Maria Fulford signed her cut-out chintz album block
with the date "Sep. 1845" and a Bible verse.
It looks like she inked a series of tiny dots rather than strokes.
When I wrote Clues in the Calico my guide to dating antique quilts in 1979, I dated the invention of a non-corrosive inks specifically for textiles to the mid-1830s, based on advertising claims made in the 1890s for Payson’s Indelible Ink.
Payson's from Northampton, Massachusetts, marketed their product as “the oldest and best ink for marking linen, silk and cotton with a common pen without preparation. Payson’s has been a household word for over 65 years."
I went on to credit non-corrosive ink as contributing “to the fad for autograph quilts, which developed soon after Payson’s was invented.”
I have since changed my mind, primarily due to a 1992 article in AQSG's Uncoverings by textile scientist Dr. Margaret T. Ordoñez who gave quilt historians necessary insight into chemical processes in old inks. (Margaret T. Ordonez's "Ink Damage on Nineteenth-Century Cotton Signature Quilts," Uncoverings, Volume 13)
The large dark areas here are holes in the cotton caused by the ink.
Ordoñez’s research into ink composition indicates that there is no such clear-cut date for non-corrosive, commercial inks. She notes “the search for permanent inks that did not damage paper and fabric was ongoing throughout the nineteenth and into the twentieth century.”
An old recipe for nutgall or iron gall ink.
Before the mid-19th century, most permanent inks for paper or fabric were made from nutgalls (small growths in oak trees caused by gall wasps depositing their eggs) combined with water and ferrous sulfate. A plant gum was often added.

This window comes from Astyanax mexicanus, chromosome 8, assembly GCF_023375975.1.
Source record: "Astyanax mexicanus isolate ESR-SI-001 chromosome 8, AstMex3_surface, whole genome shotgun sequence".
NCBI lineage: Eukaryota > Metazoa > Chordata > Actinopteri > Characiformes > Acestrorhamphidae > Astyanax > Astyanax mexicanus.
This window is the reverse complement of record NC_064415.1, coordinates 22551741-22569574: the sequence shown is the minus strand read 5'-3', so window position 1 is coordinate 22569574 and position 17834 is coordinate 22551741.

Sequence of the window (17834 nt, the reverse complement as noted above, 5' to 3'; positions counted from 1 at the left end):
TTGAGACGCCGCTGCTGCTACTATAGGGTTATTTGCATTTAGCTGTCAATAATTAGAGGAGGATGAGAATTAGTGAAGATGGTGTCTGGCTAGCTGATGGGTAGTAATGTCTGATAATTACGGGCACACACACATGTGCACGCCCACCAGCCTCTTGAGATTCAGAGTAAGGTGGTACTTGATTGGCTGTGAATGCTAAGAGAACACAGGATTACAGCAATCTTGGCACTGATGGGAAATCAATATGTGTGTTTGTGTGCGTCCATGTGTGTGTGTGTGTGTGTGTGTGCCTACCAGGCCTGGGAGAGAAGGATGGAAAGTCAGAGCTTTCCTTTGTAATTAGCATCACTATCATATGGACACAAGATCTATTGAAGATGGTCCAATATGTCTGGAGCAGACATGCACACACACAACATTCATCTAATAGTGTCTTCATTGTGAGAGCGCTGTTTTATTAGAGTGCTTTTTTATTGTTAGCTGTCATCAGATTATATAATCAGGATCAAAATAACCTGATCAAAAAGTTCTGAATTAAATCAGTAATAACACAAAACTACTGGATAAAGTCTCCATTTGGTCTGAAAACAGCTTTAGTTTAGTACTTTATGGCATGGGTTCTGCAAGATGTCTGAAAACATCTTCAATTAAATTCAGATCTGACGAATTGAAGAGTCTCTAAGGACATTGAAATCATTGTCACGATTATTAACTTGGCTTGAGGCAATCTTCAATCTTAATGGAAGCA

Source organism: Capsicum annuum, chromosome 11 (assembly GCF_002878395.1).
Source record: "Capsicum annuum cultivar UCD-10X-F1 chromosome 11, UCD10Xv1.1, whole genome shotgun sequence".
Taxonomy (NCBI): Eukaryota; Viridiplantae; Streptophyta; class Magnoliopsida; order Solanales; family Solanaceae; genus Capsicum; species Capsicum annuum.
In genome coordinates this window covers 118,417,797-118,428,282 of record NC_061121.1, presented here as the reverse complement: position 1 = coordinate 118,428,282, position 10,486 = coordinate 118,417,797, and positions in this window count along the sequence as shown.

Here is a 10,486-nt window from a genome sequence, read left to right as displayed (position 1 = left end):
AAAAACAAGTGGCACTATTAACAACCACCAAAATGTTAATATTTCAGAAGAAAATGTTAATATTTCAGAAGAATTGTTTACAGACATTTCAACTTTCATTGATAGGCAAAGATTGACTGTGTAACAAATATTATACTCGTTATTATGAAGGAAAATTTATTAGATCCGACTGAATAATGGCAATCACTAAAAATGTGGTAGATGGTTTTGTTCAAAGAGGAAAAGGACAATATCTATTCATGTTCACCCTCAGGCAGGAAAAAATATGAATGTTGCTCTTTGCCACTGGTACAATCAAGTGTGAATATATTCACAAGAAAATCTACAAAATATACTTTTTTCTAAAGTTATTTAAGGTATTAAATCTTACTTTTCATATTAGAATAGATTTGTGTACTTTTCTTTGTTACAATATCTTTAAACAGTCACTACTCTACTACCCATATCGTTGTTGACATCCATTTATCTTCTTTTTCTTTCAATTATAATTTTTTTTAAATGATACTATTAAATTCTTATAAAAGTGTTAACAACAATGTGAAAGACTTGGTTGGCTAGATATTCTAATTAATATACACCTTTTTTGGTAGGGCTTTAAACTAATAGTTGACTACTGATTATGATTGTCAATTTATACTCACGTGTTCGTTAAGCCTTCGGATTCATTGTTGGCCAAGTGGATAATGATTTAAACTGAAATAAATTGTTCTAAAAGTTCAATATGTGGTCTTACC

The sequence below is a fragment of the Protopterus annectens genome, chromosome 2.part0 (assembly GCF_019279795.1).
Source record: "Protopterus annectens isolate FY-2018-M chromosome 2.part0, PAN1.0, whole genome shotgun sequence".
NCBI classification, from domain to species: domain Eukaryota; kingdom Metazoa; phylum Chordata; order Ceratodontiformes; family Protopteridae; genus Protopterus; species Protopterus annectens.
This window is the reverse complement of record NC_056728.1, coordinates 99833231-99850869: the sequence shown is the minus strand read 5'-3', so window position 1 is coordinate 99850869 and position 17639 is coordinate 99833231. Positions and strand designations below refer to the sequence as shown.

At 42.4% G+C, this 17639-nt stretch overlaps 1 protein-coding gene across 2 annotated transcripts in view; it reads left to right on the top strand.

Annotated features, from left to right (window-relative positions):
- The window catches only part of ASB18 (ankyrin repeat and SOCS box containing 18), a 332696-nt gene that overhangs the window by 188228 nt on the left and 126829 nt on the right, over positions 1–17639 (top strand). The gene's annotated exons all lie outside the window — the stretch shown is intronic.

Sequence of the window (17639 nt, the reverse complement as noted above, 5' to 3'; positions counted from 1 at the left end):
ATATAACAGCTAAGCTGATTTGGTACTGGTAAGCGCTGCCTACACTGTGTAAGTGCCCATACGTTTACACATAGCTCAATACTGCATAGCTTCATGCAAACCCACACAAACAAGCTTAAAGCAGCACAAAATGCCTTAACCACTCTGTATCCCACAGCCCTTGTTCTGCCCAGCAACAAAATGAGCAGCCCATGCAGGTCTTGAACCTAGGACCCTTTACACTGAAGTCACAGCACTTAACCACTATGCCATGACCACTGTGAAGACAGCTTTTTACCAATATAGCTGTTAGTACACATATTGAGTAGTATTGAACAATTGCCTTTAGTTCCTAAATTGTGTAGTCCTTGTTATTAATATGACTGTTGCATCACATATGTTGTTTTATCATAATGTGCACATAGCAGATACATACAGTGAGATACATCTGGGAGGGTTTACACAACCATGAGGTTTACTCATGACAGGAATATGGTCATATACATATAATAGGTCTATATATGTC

The ink appeared pale brown when initially applied, but a chemical reaction, an oxidation, darkened the color and turned it permanent over time, usually just a few days. Varied recipes, particularly the proportions of nutgall and iron, could result in ink that changed again over time to a rusty brown.
Ink on the 19th-century quilts Ordoñez studied appeared to be shades of yellowish-brown or reddish brown to black. The acids in these “iron gallotannate” inks and the continuing oxidation have a tendency to rot cellulosic fabrics, linen and cotton, something Ordoñez noted with her microscope and that quilt collectors too often see with the naked eye.
The ink also corrodes silk. This one said Centennial Year.
The ink was just as corrosive to paper.
This album quilt has a signature along the bottom
that shows the bleeding we see in paper and cloth.
It would appear that the nut gall and iron inks were generally homemade according to widely available recipes. Ordoñez also describes a second type of traditional ink, an India ink or permanent carbon ink. The carbon inks, made with lampblack and other soot, also could be formulated by an amateur chemist at home. Both types were manufactured for sale.
Another problem with the nut gall inks is they fade from light.
Whenever I buy an inked quilt I photograph the signatures immediately
because I have had them completely disappear over time.
My whole cause-and-effect argument about a change in ink chemistry in the 1830s affecting the look of American quilts in the early 1840s seems very dubious in light of the evidence. There isn't much difference between the ink being used in 1640, 1840 or 1880.
See a tutorial on making nut gall ink from the Rhode Island School of Design site: